The 20th anniversary of the Nevermind album


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Nick Statham's feature on the Nirvina album that became a global phenonenom

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The 20th anniversary of the Nevermind album

  1. 1. Forum House | Stirling Road | Chichester | PO19 7DNFreelance journalism course article by Nick StathamTRAIL BLAZERSNIRVANA- ‘NEVERMIND’ 20 YEARS ONThis month sees the twentieth anniversary of Nirvana’s seminal Nevermind album. Arecord which - despite its meagre initial pressing of 46,251 copies - became a globalphenomenon, catapulting its unsuspecting creators to international superstardom andredefining the rock scene of the early 1990s.At the centre of this near-accidental revolution was Kurt Cobain, Nick Statham, looksat how the troubled genius behind the nineties most incendiary rock ‘n’ roll bandbrought about the extinction of the poodle haired ‘rawk’ bands of the era andpopularised an approach to the guitar that was entirely at odds with the predominant‘shred rules’, technique fixated mentality of the time.“We’re just musically and rhythmically retarded. We play so hard that we can’ttune our guitars fast enough. People can relate to that.” – Kurt Cobain, 1991.Anyone who was a fan of hard rock / heavy metal back in the late eighties couldprobably predict with some accuracy which names would appear in the ‘best guitarist’category in mags like Kerrang and Raw when the results of the annual readers pollswere published at the end of each year.Richie Sambora, Eddie Van Halen and Slash represented perhaps the morecommerical end of the spectrum, Kirk Hammet, Marty Friedman, and Kerry Kinginvariably got the nod from the thrash and speed fraternity while the virtuosofetishists would vote for Vai, Satriani or Malmsteen.Those names cover a lot of musical ground from the glossy anthemic rock of Bon Jovito the unrelenting thrash of Slayer, but rock fans of every stripe evidently reveredguitarists who could speed their way through a fiddly guitar solo.The alternative scene had its own (anti) heroes of course, in the likes of Sonic Youth’sLee Ranaldo and the Pixies’ Joey Santiago, for example, but they remained relatively‘underground’ concerns, and won few converts among the rather conservative ranksof heavy rock fans.At the turn of the nineties the two scenes were very much separate from – andsuspicious of- one another. Rockers viewed alternative acts as too fey, arty andpretentious to deliver the visceral thrills they craved, while the alternative crowdgenerally saw rockers as either embarrassing corporate poodles or metal meatheads.Despite signing a major label deal and a building music industry buzz, the Nirvana ofearly 1991 vintage saw themselves as firmly on the Pixies/Sonic Youth/ Mudhoneyside of the dividing line. Commercially they had no expectations beyond becoming –at best – a moderately successful alternative rock outfit.As Charles R Cross writes in his Cobain biog ‘Heavier Than Heaven’: ‘Nirvana weresigned to DGC, a smaller imprint of the Geffen label having only a few employees Forum House | Stirling Road | Chichester | PO19 7DN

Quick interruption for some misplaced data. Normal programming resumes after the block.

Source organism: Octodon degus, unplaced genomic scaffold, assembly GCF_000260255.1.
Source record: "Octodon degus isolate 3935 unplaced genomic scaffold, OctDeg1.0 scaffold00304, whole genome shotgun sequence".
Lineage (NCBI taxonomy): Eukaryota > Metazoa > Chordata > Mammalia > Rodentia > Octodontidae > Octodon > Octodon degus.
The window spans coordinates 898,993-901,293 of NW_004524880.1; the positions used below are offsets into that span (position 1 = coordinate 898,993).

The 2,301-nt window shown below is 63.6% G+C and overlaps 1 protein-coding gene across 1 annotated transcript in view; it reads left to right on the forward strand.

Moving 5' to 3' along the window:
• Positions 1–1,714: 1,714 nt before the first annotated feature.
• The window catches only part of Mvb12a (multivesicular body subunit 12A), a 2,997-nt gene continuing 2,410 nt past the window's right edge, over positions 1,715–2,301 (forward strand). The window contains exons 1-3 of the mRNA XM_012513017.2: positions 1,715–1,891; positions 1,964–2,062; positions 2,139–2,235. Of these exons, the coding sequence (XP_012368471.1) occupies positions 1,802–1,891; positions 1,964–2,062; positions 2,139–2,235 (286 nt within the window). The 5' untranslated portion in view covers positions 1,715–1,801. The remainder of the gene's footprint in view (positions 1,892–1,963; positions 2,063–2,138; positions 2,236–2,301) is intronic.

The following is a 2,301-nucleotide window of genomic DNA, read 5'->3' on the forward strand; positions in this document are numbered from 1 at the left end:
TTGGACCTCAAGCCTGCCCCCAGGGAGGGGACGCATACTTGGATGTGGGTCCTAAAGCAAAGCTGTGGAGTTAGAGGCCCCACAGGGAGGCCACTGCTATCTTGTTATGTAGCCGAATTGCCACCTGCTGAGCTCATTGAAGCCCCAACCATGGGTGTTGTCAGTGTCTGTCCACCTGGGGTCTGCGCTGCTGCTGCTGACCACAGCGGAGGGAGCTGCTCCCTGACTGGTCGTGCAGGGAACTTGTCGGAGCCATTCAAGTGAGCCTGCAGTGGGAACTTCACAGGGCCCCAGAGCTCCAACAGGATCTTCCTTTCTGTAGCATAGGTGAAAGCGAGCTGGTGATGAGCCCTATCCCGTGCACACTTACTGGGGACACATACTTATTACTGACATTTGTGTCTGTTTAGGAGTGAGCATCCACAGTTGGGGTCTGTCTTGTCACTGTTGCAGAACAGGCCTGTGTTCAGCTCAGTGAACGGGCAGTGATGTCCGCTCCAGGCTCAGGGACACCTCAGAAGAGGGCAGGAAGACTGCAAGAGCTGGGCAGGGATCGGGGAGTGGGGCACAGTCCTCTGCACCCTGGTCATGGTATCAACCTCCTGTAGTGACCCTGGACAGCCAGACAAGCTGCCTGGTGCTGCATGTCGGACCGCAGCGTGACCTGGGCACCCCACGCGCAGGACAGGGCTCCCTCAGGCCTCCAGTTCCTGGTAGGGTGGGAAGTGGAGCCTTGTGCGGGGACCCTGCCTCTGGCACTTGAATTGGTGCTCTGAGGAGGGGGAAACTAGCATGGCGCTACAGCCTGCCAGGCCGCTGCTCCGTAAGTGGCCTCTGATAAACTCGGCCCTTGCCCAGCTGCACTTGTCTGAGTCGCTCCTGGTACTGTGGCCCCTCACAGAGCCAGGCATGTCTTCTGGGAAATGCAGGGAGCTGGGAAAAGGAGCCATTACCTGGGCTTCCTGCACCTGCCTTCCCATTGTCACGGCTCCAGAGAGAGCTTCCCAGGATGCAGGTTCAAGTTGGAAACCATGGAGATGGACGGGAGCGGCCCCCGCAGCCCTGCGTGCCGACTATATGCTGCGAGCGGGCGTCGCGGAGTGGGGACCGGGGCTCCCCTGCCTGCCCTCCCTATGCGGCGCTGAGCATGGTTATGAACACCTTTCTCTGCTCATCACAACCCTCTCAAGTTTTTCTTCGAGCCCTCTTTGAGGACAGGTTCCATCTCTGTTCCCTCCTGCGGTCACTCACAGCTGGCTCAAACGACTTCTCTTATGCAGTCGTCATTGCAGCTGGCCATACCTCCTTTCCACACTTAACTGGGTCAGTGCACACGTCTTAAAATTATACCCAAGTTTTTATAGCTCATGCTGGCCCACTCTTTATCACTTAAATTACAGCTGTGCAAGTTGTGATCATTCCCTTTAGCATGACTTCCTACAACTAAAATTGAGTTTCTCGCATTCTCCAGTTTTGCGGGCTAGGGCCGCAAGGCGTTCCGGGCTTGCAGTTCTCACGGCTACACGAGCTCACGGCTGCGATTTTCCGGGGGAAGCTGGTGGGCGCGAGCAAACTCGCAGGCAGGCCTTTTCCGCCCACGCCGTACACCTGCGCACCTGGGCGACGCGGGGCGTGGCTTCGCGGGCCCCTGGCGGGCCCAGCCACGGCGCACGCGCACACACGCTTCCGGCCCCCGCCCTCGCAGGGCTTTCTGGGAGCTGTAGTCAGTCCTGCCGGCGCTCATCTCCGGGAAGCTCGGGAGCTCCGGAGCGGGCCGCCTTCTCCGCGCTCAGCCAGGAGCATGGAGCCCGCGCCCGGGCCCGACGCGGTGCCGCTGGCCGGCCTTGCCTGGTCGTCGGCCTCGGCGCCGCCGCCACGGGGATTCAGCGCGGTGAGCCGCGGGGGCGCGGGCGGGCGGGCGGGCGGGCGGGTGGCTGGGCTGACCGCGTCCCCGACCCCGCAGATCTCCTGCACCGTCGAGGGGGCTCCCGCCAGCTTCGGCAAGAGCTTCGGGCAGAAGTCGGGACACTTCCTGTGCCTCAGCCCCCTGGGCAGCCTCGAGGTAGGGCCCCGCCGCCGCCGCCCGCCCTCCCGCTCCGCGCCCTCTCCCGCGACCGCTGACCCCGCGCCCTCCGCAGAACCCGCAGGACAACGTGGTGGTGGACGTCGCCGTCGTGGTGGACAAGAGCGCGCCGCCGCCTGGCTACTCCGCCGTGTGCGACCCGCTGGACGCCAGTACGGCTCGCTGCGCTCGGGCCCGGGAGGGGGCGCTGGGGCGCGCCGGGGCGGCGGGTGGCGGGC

2. 2. Forum House | Stirling Road | Chichester | PO19 7DNand just a couple of hit acts. In contrast Geffen had Guns N’ Roses, the mostsuccessful rock group of the era’.Kurt Cobain had made no secret of the fact that Nirvana’s first album on DCG wouldfocus more on their pop sensibilities than ‘Bleach’, their sludgy debut on (now)legendary Seattle indie label Sub Pop. “I think it’s a fine mixture of radio-friendlyaccessible crap and still reminding you of what our ‘Bleach’ album sounds like andwhat we sound like live. It’s still heavy. In every interview over the last two yearswe’ve been practically warning everyone that we’re writing more pop songs, so Idon’t think it’ll be a surprise to anyone when it’s released”. He commented of theupcoming album, provisionally entitled ‘Sheep’, but eventually christened‘Nevermind’.The lead off single from the record was a song called ‘Smells Like Teen Spirit’,which Cobain would later describe as his “attempt to rip off the Pixies’. KristNovoselic rembers them both worrying that people were’ really going to nail us’ forapproximating the Boston alt.rock heroes somewhat too closely. Not that it soundslike any particular Pixies song specifically, rather it was their oft used quiet verse/loud chorus approach that Kurt was beginning to incorporate into Nirvana’s sound.‘We used their sense of dynamics, being soft and quiet and then loud and hard’ hetold Rolling Stone.The band had gone into the studio convinced that ‘Lithium’ was the potential hit. ‘Ithought ‘Teen Spirit’ was just another album cut but it soon became clear it would bethe special song on the record.” Dave Grohl told journalist Paul Brannigan.‘Special’ or not though, alternative acts just didn’t have massive, chart eating singlesat that time. “There was no world domination ambition because that just didn’thappen, that wasn’t alllowed to happen. I thought it might get on (MTV’S) 120minutes and allow us to tour with Sonic Youth, but no one thought it was a hit singleas that was just unimaginable” Grohl continued.Despite intial reticence MTV did begin to feature the Teen Spirit video on ‘120Minutes’ and a couple of months after its release it went into regular rotation as one ofthe channel’s first ‘Buzz Bin’ videos.The snowballing success of ‘Teen Spirit’ and its ‘pep rally from hell’ video began tofuel sales of Nevermind, which took two weeks to register in the Billboard Top 200,but entered at No.144 when it did chart, rising to No.109 the following week, No.65on the third week, then hitting No.35 on 2 November.On January 11 1992, Nevermind hit the number one spot , dislodging MichaelJackson’s ‘Dangerous’ album, having also overtaken Guns N Roses’ ‘Use YourIllusion’ double set on the way. By eclipsing not just the biggest rock band of the time but also arguably the biggestartist of all time it became clear that ‘Nevermind’ had become a phenomenon.Freelance journalism course article by Nick Statham Forum House | Stirling Road | Chichester | PO19 7DN